Venomous, Face-Sized Tarantula Discovered in Northern Sri Lanka
A tarantula as big as a human face has been discovered in northern Sri Lanka.
The newly discovered Poecilotheria rajaei species has a leg span of eight inches and has enough venom to kill snakes and small birds.
Scientists have been tirelessly searching for the giant, plate-sized arachnid covered in markings of gray, pink and yellow after it was first revealed by residents of the Sri Lankan Mankulam region in 2009.
Even though the new specimen closely resembled other tarantulas, which all have eight legs, eight eyes and two fangs, scientists realized that the super spider was unlike any tarantula they have ever seen. Researchers set out to find more living specimens to learn about the species.
The tarantulas possess daffodil-yellow markings on their legs and a pink band around their stomachs.
"It can be quite attractive, unless spiders freak you out," Peter Kirk, editor of the British Tarantula Society journal, told the New York Daily News. Even the researchers studying the tarantulas admit to being shocked by the size of the spiders.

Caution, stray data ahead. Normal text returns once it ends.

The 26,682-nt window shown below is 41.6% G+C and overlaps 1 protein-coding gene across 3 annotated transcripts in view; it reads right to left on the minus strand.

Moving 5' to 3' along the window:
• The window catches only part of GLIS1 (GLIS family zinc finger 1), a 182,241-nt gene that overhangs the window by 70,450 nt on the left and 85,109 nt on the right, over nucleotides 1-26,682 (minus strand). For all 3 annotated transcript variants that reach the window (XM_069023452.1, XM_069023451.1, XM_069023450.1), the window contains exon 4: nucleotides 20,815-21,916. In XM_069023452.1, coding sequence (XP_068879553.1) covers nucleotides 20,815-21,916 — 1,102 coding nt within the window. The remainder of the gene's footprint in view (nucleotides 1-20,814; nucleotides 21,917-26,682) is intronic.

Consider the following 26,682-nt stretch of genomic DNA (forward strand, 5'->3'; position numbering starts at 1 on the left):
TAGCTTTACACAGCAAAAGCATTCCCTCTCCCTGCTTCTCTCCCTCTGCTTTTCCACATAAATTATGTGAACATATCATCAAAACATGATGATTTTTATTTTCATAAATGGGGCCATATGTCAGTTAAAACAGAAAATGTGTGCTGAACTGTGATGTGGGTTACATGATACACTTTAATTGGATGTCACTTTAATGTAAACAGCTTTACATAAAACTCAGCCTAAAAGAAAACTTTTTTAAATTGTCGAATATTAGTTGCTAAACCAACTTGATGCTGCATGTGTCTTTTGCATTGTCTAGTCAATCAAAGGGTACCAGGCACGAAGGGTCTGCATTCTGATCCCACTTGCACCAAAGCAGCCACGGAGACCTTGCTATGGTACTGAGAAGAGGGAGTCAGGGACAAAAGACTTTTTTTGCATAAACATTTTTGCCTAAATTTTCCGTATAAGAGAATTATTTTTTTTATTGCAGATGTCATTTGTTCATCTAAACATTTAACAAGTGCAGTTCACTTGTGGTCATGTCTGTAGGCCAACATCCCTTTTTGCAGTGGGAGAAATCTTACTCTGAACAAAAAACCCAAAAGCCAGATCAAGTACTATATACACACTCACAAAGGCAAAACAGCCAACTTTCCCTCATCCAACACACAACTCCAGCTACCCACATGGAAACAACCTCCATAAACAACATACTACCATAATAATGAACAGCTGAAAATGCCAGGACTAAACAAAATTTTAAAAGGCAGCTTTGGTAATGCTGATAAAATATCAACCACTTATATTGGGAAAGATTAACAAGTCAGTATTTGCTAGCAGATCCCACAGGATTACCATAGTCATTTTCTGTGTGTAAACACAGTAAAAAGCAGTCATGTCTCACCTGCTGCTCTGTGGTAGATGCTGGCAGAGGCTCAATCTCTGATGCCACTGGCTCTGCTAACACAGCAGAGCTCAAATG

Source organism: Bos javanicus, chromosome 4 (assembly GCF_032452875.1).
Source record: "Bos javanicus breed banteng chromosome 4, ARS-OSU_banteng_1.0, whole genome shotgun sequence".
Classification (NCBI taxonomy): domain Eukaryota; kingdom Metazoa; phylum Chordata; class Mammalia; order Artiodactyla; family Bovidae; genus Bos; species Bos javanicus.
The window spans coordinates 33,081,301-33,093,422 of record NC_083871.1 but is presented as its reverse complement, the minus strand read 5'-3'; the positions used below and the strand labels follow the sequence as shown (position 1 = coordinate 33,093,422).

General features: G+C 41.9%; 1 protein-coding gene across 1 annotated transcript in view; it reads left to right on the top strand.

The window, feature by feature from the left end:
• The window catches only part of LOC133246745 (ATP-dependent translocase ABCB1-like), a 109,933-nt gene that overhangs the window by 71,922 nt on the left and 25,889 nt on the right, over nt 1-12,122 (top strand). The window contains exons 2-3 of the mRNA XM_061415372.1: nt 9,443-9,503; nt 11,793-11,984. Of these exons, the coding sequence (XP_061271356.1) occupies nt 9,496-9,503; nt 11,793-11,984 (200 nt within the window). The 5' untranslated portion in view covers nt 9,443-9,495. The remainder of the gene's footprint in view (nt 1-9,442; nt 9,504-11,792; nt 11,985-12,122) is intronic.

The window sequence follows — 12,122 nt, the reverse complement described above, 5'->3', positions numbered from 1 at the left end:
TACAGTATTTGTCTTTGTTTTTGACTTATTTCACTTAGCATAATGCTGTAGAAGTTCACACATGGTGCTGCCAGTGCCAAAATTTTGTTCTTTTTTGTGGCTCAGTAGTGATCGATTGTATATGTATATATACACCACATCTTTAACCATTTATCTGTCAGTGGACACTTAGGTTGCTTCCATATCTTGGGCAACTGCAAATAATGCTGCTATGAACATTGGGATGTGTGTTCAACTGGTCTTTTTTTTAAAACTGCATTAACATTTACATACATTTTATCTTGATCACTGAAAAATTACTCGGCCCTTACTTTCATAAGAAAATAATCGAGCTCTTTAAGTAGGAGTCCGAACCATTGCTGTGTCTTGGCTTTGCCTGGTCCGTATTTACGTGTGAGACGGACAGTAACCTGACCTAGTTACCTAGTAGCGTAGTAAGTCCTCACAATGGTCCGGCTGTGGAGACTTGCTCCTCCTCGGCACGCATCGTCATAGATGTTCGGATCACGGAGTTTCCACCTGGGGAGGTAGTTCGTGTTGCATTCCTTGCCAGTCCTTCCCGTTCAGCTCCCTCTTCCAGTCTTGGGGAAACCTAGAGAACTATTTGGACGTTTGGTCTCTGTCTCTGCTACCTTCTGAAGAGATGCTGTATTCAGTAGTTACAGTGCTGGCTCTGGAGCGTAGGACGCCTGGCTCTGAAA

"It was slightly smaller than the size of the plate we have dinner on," said Ranil Nanayakkara, co-founder of Sri Lanka's Biodiversity Education and Research, according to the New York Daily News.
"They are quite rare," Nanayakkara told Wired. "They prefer well-established old trees, but due to deforestation the number have dwindled, and due to lack of suitable habitat they enter old buildings."
"They can leave people quite startled on first glance, but they are not fatal to humans. They can bite you and it will be very painful, there may be some swelling or some other reactions, but as far as I know a human has never died from a tarantula bite," Kirk said, according to Wired.
Researchers said that the giant tarantula terrifies villagers, and residents in the Mankulam region still kill them on sight, dwindling their species numbers even more.
"Sri Lankans are absolutely horrified by them and think believe they are extremely deadly - they will even kill them on sight," he said, according to The Telegraph.
Because of the 25-year-long Sri Lanka civil war, researchers have only now been able to identify the new species.
"It's always exciting when you find a new species, and it's quite common to uncover new tarantulas in areas that have previously been torn apart by war," Kirk said.